I'm finding that I can't remember a lot of things about Koty's puppy days it was so long ago, either that or I've got early onset. I can't recall things like crate training and house training. My memory is that Koty didn't require any of that which I doubt is correct.
First let me just say, egads, I also forgot what a life changer having a puppy is. She will require house training as well as crate training. Molly is a blank slate and the responsibility of raising her properly weighs. If a dog doesn't turn out right it isn't the dog's fault ninety-nine percent of the time.
It's hard to imagine but Molly has only been here four days and five nights. It's seems a lot longer. Especially, the nights. I've set up Koty's crate in the bedroom and Molly is barely a fly speck in the thing. Too big a crate is not productive for training as puppies are loathe to sleep in their own excrement. If the crate is too big the puppy can just move to the back to do it's thing and have room left with clean bedding. Molly certainly agrees with that theory.
The first night Molly went right in the crate. Once I closed the gate. She started howling and never stopped until I let her out the next morning. I am not a person that does well without at least eight hours of sleep. I hadn't slept Friday night because of the impending trip to Three Forks. Saturday night was spent in a strange place, no sleep there. Sunday night I spent with a howling banshee in my bedroom, no sleep there. I was wandering around in a fog. Have you ever been so tired you couldn't sleep? That's where I was. I tried taking my usual naps and nothing.
Koty's crate clearly needed a partition and I didn't get it in the crate until Tuesday. I cut a piece of plywood to size, drilled holes in the top corners and lashed it to the side of the crate. I used those zip tie things. I stuffed pillows behind the board to keep it stable. It worked like a charm as far as the soiling was concerned but the howling continued unabated. I read an internet article on crate training that suggested one salt the crate with treats and sure enough Molly went right in for those treats and she howled her head off as soon as the gate closed. Mama Mia that girl has lungs!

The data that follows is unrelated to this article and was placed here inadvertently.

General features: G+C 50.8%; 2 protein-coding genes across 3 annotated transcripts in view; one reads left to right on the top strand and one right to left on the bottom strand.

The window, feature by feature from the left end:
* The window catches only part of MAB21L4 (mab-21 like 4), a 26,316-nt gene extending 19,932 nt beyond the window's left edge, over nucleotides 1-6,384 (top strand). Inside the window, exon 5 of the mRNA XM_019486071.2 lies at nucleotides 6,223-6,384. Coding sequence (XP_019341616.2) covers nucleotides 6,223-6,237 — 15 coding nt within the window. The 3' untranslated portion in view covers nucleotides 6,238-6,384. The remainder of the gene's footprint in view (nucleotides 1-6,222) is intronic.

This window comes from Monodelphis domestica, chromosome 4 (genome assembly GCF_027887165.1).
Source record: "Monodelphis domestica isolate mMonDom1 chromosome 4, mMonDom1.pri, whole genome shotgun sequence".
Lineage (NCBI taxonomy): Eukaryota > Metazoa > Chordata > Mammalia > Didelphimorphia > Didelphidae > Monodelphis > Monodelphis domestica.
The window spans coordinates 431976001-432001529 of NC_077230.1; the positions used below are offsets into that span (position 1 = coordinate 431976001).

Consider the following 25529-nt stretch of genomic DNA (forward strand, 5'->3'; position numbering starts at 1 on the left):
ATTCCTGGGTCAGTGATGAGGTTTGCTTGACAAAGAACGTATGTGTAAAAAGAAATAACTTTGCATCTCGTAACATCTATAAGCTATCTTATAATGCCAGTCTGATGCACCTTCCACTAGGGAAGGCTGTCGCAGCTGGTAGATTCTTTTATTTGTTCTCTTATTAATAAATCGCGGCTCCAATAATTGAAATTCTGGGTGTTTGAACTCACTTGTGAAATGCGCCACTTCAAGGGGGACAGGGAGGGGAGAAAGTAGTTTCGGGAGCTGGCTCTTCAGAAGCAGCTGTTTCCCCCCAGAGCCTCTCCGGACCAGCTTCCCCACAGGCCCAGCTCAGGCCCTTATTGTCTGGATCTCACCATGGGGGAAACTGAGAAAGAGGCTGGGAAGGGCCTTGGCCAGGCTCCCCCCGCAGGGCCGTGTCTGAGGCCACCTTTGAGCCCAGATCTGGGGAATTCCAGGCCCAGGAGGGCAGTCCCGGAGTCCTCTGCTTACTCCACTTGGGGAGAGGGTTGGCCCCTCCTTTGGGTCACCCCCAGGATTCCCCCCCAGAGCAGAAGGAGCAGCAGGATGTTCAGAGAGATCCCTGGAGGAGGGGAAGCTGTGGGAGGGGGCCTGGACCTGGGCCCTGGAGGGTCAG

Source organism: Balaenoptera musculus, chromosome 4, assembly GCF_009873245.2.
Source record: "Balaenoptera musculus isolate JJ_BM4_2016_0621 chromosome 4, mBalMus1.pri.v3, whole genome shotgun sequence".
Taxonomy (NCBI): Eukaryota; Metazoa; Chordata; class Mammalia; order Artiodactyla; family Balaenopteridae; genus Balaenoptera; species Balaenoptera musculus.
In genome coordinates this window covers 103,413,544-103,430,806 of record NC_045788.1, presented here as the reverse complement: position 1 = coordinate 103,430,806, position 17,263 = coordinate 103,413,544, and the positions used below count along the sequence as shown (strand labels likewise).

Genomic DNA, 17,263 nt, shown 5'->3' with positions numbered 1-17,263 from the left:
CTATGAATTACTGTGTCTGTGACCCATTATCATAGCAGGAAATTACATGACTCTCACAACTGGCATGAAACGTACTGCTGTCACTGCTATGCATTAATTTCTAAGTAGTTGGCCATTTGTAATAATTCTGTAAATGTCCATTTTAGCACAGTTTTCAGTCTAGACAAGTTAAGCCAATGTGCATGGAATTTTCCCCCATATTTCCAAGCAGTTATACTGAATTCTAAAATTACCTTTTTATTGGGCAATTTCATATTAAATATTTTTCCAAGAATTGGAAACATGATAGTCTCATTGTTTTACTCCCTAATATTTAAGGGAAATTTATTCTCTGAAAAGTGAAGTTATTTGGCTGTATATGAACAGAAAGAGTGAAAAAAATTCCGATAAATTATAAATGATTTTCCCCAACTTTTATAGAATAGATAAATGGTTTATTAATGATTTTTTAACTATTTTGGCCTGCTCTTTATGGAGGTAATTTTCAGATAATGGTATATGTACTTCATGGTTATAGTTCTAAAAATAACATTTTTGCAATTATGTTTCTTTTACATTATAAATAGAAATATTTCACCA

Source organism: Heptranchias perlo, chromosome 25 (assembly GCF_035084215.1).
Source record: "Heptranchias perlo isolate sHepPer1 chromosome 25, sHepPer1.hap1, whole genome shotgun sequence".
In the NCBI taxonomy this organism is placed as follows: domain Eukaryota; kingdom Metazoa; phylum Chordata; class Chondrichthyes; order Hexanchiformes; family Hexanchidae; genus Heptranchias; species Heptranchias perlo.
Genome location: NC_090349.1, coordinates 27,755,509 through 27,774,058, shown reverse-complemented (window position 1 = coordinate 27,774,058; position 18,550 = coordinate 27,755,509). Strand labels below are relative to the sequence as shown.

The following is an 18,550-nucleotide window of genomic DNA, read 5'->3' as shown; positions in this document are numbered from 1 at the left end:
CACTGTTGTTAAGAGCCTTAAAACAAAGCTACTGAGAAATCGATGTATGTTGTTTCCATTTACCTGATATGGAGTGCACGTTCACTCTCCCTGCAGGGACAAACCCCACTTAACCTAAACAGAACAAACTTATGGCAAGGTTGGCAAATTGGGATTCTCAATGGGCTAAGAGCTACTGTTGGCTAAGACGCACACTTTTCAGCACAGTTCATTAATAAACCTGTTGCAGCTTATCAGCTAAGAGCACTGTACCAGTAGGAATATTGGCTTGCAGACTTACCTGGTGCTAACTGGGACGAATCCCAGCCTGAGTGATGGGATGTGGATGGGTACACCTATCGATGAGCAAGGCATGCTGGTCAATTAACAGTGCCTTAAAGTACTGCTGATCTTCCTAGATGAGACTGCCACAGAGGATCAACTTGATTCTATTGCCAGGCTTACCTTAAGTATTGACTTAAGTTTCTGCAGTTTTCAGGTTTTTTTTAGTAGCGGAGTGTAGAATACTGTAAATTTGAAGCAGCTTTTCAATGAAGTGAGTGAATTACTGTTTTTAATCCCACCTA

One thing is apparent, Molly and I had one thing in in common, we are food motivated. As far as I can tell Molly has never meet a treat she didn't like, me either! I began to think Molly was playing for treats. She wasn't focusing on the message.
I started looking for a new strategy and found it. This one played to her mind and emotion instead of her tummy. It made a lot of sense to me. I decided to give it a go. I put Molly in the crate and myself to bed. She immediately started whining. I let her go on for a few minutes. Then I told her "Enough!". When she kept on I got up and left the room soundly closing the door. I went to the living room couch and waited for her to stop. When she did I slipped back into my bed. No sooner did my head meet the pillow than Molly began flexing her vocal chords. This went on half the night and finally I got up from the bed, and with no thought to puppy training experts who say use a stern voice, I simply said as sincerely as I knew how "Molly, I'm leaving this room and if I do I'm not coming back". She immediately stopped. I slipped back into bed and we both slept until it was time to let her out. Crazy as it may sound that is exactly what happened.
|Uh Oh! Busted!|